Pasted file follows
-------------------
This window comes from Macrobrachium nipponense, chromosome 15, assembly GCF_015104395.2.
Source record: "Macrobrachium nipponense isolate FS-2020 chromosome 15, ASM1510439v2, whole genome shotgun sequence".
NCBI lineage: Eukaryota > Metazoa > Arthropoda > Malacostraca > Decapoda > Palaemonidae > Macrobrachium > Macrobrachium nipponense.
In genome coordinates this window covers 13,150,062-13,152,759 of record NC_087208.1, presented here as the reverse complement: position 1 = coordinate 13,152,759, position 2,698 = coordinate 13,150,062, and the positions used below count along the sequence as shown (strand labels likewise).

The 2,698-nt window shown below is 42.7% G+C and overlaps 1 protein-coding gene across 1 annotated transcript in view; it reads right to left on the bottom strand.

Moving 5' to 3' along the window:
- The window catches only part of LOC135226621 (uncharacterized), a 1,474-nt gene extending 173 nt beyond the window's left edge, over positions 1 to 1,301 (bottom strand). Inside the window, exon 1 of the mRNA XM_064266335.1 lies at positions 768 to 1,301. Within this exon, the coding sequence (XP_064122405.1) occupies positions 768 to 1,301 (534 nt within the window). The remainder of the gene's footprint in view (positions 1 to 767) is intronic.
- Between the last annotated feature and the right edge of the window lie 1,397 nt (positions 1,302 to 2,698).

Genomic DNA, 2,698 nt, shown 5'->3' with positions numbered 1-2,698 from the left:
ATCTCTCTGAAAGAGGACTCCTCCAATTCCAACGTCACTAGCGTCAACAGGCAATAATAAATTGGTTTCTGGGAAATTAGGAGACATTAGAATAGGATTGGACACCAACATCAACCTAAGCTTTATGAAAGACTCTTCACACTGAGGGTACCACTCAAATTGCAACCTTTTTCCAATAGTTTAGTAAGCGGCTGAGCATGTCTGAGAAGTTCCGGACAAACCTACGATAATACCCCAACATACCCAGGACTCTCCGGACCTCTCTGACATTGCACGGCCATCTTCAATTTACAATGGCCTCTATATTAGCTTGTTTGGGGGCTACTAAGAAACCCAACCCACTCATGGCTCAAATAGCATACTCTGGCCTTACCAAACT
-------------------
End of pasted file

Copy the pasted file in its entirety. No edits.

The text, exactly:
This window comes from Macrobrachium nipponense, chromosome 15, assembly GCF_015104395.2.
Source record: "Macrobrachium nipponense isolate FS-2020 chromosome 15, ASM1510439v2, whole genome shotgun sequence".
NCBI lineage: Eukaryota > Metazoa > Arthropoda > Malacostraca > Decapoda > Palaemonidae > Macrobrachium > Macrobrachium nipponense.
In genome coordinates this window covers 13,150,062-13,152,759 of record NC_087208.1, presented here as the reverse complement: position 1 = coordinate 13,152,759, position 2,698 = coordinate 13,150,062, and the positions used below count along the sequence as shown (strand labels likewise).

The 2,698-nt window shown below is 42.7% G+C and overlaps 1 protein-coding gene across 1 annotated transcript in view; it reads right to left on the bottom strand.

Moving 5' to 3' along the window:
- The window catches only part of LOC135226621 (uncharacterized), a 1,474-nt gene extending 173 nt beyond the window's left edge, over positions 1 to 1,301 (bottom strand). Inside the window, exon 1 of the mRNA XM_064266335.1 lies at positions 768 to 1,301. Within this exon, the coding sequence (XP_064122405.1) occupies positions 768 to 1,301 (534 nt within the window). The remainder of the gene's footprint in view (positions 1 to 767) is intronic.
- Between the last annotated feature and the right edge of the window lie 1,397 nt (positions 1,302 to 2,698).

Genomic DNA, 2,698 nt, shown 5'->3' with positions numbered 1-2,698 from the left:
ATCTCTCTGAAAGAGGACTCCTCCAATTCCAACGTCACTAGCGTCAACAGGCAATAATAAATTGGTTTCTGGGAAATTAGGAGACATTAGAATAGGATTGGACACCAACATCAACCTAAGCTTTATGAAAGACTCTTCACACTGAGGGTACCACTCAAATTGCAACCTTTTTCCAATAGTTTAGTAAGCGGCTGAGCATGTCTGAGAAGTTCCGGACAAACCTACGATAATACCCCAACATACCCAGGACTCTCCGGACCTCTCTGACATTGCACGGCCATCTTCAATTTACAATGGCCTCTATATTAGCTTGTTTGGGGGCTACTAAGAAACCCAACCCACTCATGGCTCAAATAGCATACTCTGGCCTTACCAAACT